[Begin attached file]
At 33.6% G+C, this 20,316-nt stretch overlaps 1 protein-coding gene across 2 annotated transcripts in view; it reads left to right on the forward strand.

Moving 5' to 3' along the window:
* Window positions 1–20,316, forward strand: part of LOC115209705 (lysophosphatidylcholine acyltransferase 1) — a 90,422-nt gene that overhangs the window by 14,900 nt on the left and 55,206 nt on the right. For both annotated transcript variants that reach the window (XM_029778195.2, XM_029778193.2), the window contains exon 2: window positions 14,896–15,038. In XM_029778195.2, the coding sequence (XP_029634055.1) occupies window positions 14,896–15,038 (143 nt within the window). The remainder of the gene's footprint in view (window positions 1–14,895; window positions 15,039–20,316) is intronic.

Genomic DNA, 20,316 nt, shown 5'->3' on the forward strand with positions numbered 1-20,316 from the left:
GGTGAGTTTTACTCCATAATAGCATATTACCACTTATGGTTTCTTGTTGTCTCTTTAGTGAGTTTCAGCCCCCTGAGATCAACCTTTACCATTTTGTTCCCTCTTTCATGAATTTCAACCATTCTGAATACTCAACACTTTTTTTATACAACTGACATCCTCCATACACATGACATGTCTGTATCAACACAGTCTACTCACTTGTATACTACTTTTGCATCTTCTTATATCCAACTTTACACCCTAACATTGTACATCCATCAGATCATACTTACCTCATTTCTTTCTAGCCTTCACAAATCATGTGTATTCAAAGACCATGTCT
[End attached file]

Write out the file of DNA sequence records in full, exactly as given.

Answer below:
At 33.6% G+C, this 20,316-nt stretch overlaps 1 protein-coding gene across 2 annotated transcripts in view; it reads left to right on the forward strand.

Moving 5' to 3' along the window:
* Window positions 1–20,316, forward strand: part of LOC115209705 (lysophosphatidylcholine acyltransferase 1) — a 90,422-nt gene that overhangs the window by 14,900 nt on the left and 55,206 nt on the right. For both annotated transcript variants that reach the window (XM_029778195.2, XM_029778193.2), the window contains exon 2: window positions 14,896–15,038. In XM_029778195.2, the coding sequence (XP_029634055.1) occupies window positions 14,896–15,038 (143 nt within the window). The remainder of the gene's footprint in view (window positions 1–14,895; window positions 15,039–20,316) is intronic.

Genomic DNA, 20,316 nt, shown 5'->3' on the forward strand with positions numbered 1-20,316 from the left:
GGTGAGTTTTACTCCATAATAGCATATTACCACTTATGGTTTCTTGTTGTCTCTTTAGTGAGTTTCAGCCCCCTGAGATCAACCTTTACCATTTTGTTCCCTCTTTCATGAATTTCAACCATTCTGAATACTCAACACTTTTTTTATACAACTGACATCCTCCATACACATGACATGTCTGTATCAACACAGTCTACTCACTTGTATACTACTTTTGCATCTTCTTATATCCAACTTTACACCCTAACATTGTACATCCATCAGATCATACTTACCTCATTTCTTTCTAGCCTTCACAAATCATGTGTATTCAAAGACCATGTCT